Elyse Durham is a fiction writer living in Carmel, Indiana. She graduated from Kalamazoo College; in July 2022, she will graduate from the MFA Program for Writers at Warren Wilson College. Additionally, Elyse is a freelance arts and culture journalist who has written about dance, film, and music for America Magazine and Bearings Online, the digital magazine of the Collegeville Institute. Her short fiction has appeared in Image, the LEON Literary Review, and the Cincinnati Review. In 2021, she was awarded a grant by the Elizabeth George Foundation for her first novel, Maya and Natasha, a historical epic about ballet and the arts in midcentury Soviet Russia.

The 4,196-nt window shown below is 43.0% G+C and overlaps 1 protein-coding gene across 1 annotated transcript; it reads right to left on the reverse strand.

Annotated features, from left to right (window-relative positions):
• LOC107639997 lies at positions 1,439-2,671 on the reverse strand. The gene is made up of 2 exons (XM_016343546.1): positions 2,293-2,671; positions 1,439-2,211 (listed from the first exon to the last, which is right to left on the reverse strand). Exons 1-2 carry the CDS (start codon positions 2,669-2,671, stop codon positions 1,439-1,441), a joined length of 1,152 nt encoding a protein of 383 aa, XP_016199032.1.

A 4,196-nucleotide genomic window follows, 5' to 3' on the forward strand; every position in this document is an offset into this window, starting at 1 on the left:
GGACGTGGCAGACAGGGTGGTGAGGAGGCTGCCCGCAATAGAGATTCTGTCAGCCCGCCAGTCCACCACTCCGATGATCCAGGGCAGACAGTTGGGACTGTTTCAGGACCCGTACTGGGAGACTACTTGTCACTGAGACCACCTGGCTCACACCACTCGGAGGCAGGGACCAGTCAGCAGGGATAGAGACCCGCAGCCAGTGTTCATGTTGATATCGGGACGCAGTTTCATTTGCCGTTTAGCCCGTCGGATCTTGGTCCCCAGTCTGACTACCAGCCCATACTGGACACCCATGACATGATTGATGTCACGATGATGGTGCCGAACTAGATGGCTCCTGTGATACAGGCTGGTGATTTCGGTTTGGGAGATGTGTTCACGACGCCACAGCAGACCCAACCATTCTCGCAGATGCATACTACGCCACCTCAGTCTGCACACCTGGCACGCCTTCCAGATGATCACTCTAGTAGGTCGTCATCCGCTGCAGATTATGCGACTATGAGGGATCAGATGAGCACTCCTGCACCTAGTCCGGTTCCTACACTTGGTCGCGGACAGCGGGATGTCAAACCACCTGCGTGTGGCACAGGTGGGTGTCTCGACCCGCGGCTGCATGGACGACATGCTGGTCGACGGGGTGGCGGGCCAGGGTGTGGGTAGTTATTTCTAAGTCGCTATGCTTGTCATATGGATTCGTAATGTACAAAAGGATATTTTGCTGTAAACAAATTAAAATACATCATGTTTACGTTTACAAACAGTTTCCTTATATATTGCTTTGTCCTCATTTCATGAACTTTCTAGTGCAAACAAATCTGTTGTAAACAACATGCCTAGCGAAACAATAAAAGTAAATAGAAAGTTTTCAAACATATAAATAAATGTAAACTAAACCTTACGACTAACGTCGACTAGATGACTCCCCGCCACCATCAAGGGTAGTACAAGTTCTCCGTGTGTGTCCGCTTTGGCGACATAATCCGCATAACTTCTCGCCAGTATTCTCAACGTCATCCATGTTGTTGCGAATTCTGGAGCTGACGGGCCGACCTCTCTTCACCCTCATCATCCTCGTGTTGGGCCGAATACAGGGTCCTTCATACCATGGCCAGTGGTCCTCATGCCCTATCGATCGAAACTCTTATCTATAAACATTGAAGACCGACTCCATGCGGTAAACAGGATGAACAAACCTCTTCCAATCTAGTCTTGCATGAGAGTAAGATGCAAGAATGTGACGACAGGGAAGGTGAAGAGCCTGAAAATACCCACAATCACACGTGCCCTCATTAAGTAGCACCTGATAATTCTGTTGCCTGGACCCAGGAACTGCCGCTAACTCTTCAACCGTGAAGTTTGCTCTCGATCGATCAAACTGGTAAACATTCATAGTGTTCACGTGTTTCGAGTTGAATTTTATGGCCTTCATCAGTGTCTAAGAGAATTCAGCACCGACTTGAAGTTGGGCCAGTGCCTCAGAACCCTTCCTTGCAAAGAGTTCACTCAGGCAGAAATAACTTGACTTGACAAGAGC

Cheryl Isaac is an American writer, born and raised in Liberia, West Africa, who immigrated to the United States as a teenager. She has received fellowships from MacDowell, Tin House, and Disquiet International. Her fiction, nonfiction, and poetry have been published and are forthcoming in Chicago Quarterly Review, The Common, Ocean State Review, Forbes, Hawaii Pacific Review, South Writ Large, and more. She writes about issues that affect women and girls around the world. A survivor of the First Liberian Civil War, she focuses her writing on the interplay between culture, memory, and identity. She is currently working on a memoir about her experiences growing up during the First Liberian Civil War.